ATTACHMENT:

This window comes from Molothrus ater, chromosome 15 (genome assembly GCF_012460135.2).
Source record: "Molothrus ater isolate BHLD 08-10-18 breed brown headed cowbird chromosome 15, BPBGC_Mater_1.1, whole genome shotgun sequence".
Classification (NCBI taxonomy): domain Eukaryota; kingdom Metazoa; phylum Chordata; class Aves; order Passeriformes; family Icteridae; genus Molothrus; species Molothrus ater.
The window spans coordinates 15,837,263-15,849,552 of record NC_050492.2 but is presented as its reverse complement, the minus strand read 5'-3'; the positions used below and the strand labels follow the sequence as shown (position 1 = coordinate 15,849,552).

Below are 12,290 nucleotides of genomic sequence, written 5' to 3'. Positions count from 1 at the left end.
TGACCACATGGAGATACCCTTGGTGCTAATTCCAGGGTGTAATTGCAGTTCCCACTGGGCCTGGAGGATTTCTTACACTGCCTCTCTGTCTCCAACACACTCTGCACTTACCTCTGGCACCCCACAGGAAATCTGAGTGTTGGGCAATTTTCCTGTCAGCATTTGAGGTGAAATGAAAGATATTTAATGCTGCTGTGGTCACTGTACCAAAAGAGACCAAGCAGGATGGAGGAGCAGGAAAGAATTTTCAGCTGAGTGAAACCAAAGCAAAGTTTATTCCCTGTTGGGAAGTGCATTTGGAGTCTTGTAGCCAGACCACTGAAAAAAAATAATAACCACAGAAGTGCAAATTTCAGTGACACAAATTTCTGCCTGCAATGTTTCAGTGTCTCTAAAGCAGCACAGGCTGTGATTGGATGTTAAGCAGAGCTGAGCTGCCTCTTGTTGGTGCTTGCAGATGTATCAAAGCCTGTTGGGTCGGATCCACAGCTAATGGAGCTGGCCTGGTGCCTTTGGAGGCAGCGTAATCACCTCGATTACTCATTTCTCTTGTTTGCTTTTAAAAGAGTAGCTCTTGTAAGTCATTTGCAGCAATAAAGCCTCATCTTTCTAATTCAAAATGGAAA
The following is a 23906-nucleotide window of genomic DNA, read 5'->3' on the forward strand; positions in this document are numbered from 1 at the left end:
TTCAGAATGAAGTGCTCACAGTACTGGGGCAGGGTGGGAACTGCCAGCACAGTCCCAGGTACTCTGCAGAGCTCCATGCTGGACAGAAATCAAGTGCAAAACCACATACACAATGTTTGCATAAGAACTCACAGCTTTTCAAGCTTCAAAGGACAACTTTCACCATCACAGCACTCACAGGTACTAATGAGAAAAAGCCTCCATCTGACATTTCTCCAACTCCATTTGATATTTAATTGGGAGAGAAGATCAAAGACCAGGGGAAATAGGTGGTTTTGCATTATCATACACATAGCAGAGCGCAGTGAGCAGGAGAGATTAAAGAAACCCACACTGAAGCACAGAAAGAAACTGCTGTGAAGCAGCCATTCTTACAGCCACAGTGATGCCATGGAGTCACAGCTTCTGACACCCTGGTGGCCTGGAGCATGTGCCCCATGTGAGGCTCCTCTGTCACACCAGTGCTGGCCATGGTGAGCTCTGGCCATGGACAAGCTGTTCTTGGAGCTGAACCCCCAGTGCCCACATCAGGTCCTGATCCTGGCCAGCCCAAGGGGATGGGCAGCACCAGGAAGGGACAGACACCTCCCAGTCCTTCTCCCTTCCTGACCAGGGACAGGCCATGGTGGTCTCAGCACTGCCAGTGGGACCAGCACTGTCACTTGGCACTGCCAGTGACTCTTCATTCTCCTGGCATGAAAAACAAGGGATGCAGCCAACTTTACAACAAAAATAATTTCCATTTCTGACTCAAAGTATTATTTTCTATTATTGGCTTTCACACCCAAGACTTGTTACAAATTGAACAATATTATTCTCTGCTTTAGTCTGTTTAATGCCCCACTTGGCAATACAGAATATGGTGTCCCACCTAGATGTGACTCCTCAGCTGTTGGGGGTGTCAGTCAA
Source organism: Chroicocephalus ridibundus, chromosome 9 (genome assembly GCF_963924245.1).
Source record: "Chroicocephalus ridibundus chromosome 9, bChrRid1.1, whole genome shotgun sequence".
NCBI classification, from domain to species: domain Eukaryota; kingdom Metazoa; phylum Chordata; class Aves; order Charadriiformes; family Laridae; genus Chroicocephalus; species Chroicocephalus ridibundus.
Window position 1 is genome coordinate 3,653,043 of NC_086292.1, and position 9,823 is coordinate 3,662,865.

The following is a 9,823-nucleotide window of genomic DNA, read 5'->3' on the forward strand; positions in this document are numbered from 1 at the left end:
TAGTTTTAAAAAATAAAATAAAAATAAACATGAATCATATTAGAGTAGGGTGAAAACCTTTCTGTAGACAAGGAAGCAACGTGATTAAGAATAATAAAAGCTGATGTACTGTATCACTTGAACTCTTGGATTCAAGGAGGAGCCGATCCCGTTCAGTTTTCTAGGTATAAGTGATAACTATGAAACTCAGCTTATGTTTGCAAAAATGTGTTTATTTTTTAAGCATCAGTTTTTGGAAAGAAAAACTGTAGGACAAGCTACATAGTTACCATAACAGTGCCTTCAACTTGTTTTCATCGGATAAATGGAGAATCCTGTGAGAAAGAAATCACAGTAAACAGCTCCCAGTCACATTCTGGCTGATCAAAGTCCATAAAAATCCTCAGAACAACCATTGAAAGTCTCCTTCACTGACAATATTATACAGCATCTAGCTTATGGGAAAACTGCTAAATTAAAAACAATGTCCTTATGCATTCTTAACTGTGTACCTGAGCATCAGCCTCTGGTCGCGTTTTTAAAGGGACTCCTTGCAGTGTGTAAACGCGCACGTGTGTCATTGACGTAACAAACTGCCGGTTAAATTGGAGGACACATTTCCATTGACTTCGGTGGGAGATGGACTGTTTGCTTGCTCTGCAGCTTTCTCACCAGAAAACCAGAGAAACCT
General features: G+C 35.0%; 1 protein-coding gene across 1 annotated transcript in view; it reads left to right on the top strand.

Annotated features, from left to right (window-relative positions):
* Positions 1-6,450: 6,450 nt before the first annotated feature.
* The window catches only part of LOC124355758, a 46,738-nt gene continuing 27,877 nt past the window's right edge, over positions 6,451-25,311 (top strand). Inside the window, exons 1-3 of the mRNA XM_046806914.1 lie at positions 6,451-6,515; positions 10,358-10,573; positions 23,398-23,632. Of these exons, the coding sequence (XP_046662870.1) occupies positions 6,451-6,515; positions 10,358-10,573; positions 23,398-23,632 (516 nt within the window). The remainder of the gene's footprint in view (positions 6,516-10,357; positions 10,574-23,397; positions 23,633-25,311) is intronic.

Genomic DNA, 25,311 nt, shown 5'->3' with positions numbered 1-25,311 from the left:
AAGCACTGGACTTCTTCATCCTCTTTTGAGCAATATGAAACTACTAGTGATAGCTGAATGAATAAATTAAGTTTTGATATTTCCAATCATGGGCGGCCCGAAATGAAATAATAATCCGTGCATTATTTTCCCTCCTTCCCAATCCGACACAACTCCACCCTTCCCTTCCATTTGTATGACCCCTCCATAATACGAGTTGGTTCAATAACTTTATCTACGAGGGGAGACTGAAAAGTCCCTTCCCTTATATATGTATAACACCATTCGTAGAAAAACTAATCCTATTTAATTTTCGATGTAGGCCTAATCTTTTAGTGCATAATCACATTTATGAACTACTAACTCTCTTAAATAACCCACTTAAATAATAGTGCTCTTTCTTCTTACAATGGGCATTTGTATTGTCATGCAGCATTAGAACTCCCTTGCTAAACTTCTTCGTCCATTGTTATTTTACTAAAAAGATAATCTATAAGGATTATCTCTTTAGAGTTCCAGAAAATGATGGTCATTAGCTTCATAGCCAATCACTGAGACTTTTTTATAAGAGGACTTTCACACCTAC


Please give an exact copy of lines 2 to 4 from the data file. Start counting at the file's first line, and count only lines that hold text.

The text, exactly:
Source record: "Molothrus ater isolate BHLD 08-10-18 breed brown headed cowbird chromosome 15, BPBGC_Mater_1.1, whole genome shotgun sequence".
Classification (NCBI taxonomy): domain Eukaryota; kingdom Metazoa; phylum Chordata; class Aves; order Passeriformes; family Icteridae; genus Molothrus; species Molothrus ater.
The window spans coordinates 15,837,263-15,849,552 of record NC_050492.2 but is presented as its reverse complement, the minus strand read 5'-3'; the positions used below and the strand labels follow the sequence as shown (position 1 = coordinate 15,849,552).